Transcriptome resources for social insects have the potential to provide new insight into polyphenism, i.e., how divergent phenotypes arise from the same genome. Here we present a transcriptome based on paired-end RNA sequencing data for the ant (Formicidae, Hymenoptera). The RNA sequencing libraries were constructed from samples of several life stages of both sexes and female castes of queens and workers, in order to maximize representation of expressed genes. We first compare the performance of common assembly and scaffolding software (Trinity, Velvet-Oases, and SOAPdenovo-trans), in producing assemblies. Second, we annotate the resulting expressed contigs to the currently published genomes of ants, and other insects, including the honeybee, to filter genes that have annotation evidence of being true genes. Our pipeline resulted in a final assembly of altogether 39,262 mRNA transcripts, with an average coverage of >300X, belonging to 17,496 unique genes with annotation in the related ant species. From these genes, 536 genes were unique to one caste or sex only, highlighting the importance of comprehensive sampling. Our final assembly also showed expression of several splice variants in 6,975 genes, and we show that accounting for splice variants affects the outcome of downstream analyses such as gene ontologies. Our transcriptome provides an outstanding resource for future genetic studies on and other ant species, and the presented transcriptome assembly can be adapted to any non-model species that has genomic resources available from a related taxon.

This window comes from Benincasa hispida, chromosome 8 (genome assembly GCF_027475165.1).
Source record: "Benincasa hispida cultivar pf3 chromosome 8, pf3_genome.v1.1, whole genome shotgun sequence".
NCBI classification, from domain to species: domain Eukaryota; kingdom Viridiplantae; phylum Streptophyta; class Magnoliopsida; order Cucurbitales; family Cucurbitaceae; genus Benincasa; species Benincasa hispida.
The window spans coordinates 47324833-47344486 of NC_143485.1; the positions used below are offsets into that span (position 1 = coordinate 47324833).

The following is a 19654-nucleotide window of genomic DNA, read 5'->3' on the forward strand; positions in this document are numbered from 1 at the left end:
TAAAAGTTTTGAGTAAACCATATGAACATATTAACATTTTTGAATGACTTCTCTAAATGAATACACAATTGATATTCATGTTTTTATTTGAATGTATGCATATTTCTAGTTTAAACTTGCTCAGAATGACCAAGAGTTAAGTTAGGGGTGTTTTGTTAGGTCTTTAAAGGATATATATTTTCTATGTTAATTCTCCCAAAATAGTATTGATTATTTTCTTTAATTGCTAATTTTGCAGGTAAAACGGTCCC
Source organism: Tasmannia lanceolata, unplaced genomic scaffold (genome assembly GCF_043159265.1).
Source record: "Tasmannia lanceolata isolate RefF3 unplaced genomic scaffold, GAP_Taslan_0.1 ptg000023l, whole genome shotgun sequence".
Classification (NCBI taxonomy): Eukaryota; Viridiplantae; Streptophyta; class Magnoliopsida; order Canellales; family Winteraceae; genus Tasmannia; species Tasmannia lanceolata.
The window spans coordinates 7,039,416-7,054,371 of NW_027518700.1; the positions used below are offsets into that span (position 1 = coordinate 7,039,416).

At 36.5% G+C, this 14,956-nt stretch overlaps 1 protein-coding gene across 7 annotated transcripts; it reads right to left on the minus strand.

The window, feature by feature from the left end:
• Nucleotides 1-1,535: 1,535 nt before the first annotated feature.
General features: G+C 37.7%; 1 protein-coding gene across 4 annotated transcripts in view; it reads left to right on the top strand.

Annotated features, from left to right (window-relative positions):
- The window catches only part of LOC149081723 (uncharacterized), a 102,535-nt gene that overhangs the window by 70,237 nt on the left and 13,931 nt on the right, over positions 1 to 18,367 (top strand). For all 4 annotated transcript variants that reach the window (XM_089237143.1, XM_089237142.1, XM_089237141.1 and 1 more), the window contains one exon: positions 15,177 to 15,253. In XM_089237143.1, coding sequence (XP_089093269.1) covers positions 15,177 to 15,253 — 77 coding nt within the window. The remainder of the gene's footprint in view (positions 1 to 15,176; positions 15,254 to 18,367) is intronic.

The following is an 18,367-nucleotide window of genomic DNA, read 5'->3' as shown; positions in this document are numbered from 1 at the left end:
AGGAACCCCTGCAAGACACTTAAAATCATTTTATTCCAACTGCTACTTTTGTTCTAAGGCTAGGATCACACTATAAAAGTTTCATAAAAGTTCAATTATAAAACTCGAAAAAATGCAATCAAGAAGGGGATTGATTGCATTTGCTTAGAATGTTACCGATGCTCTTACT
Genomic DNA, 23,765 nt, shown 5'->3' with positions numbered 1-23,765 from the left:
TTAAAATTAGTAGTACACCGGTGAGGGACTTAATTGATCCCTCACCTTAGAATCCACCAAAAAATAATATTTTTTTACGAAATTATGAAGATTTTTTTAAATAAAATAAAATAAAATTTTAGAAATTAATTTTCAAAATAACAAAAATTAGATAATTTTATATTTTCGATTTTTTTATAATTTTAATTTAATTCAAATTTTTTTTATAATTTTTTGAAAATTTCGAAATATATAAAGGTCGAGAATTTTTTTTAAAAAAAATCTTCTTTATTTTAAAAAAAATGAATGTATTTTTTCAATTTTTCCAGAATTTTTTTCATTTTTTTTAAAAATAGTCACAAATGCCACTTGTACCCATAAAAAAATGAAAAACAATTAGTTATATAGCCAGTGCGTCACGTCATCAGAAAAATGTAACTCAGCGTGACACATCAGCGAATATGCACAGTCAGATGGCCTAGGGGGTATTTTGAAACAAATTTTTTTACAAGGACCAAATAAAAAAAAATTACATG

View Article and Find Full Text PDF

Download full-text PDF

Source
http://dx.doi.org/10.7717/peerj.3998DOI Listing
http://www.ncbi.nlm.nih.gov/pmc/articles/PMC5701548PMC
November 2017

De novo transcriptome assembly and its annotation for the aposematic wood tiger moth ().

Genom Data 2017 Jun 21;12:71-73. Epub 2017 Mar 21.

Centre of Excellence in Biological Interactions, Dept. of Biological and Environmental Sciences, University of Jyväskylä, Finland.

In this paper we report the public availability of transcriptome resources for the aposematic wood tiger moth (). A comprehensive assembly methods, quality statistics, and annotation are provided. This reference transcriptome may serve as a useful resource for investigating functional gene activity in aposematic Lepidopteran species. All data is freely available at the European Nucleotide Archive (http://www.ebi.ac.uk/ena) under study accession number: PRJEB14172.
View Article and Find Full Text PDF

Download full-text PDF

Source
http://dx.doi.org/10.1016/j.gdata.2017.03.008DOI Listing
http://www.ncbi.nlm.nih.gov/pmc/articles/PMC5374854PMC
June 2017

Ancient Duplications Have Led to Functional Divergence of Vitellogenin-Like Genes Potentially Involved in Inflammation and Oxidative Stress in Honey Bees.

Genome Biol Evol 2016 Mar 9;8(3):495-506. Epub 2016 Mar 9.

Department of Biosciences, Centre of Excellence in Biological Interactions, University of Helsinki, Helsinki, Finland